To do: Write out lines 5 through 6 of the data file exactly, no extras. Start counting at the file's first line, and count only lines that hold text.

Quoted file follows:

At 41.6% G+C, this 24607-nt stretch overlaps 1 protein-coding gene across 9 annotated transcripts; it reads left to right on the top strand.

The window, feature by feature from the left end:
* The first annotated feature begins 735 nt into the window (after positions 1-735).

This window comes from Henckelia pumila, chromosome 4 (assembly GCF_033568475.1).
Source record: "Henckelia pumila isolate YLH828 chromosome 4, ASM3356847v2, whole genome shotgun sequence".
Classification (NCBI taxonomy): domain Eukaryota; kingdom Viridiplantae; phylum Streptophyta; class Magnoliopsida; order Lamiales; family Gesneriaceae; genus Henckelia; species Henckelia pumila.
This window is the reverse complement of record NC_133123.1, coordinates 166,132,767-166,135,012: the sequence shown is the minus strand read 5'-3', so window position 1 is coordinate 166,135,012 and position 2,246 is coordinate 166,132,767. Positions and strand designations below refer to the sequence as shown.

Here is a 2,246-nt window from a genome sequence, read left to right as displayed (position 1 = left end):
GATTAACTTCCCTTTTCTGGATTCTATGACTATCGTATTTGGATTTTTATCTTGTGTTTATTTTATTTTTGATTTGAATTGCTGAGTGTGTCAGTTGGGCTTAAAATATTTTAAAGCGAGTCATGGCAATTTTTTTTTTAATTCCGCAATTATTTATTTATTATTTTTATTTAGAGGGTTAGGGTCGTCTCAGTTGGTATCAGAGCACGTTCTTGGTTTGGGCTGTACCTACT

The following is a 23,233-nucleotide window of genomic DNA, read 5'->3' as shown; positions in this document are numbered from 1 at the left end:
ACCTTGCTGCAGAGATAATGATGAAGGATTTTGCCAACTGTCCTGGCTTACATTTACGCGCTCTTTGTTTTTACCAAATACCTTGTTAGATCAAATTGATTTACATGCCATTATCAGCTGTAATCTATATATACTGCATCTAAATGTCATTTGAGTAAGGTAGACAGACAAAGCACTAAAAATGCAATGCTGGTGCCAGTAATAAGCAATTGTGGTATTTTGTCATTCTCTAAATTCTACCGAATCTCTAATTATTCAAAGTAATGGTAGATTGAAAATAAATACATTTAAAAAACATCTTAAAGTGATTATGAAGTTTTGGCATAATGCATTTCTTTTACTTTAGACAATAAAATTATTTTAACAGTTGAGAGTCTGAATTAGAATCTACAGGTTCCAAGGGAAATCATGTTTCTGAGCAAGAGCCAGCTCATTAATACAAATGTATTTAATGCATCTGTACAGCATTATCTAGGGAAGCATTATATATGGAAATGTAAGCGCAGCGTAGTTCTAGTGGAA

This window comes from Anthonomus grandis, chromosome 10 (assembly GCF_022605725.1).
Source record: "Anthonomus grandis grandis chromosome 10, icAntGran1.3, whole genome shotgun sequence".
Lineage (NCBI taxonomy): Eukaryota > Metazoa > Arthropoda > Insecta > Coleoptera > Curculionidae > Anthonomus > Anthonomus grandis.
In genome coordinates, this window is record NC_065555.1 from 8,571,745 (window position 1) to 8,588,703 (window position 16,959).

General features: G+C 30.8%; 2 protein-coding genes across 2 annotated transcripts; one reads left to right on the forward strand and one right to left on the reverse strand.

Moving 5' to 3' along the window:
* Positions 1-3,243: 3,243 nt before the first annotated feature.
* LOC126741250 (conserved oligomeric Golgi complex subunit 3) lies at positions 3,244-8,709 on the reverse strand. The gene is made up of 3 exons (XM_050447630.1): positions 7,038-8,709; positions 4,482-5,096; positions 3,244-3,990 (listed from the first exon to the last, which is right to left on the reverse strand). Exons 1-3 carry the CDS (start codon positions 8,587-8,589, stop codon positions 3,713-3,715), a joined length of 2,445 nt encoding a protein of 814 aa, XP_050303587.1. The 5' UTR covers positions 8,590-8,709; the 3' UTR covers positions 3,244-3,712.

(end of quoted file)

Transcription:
Source record: "Henckelia pumila isolate YLH828 chromosome 4, ASM3356847v2, whole genome shotgun sequence".
Classification (NCBI taxonomy): domain Eukaryota; kingdom Viridiplantae; phylum Streptophyta; class Magnoliopsida; order Lamiales; family Gesneriaceae; genus Henckelia; species Henckelia pumila.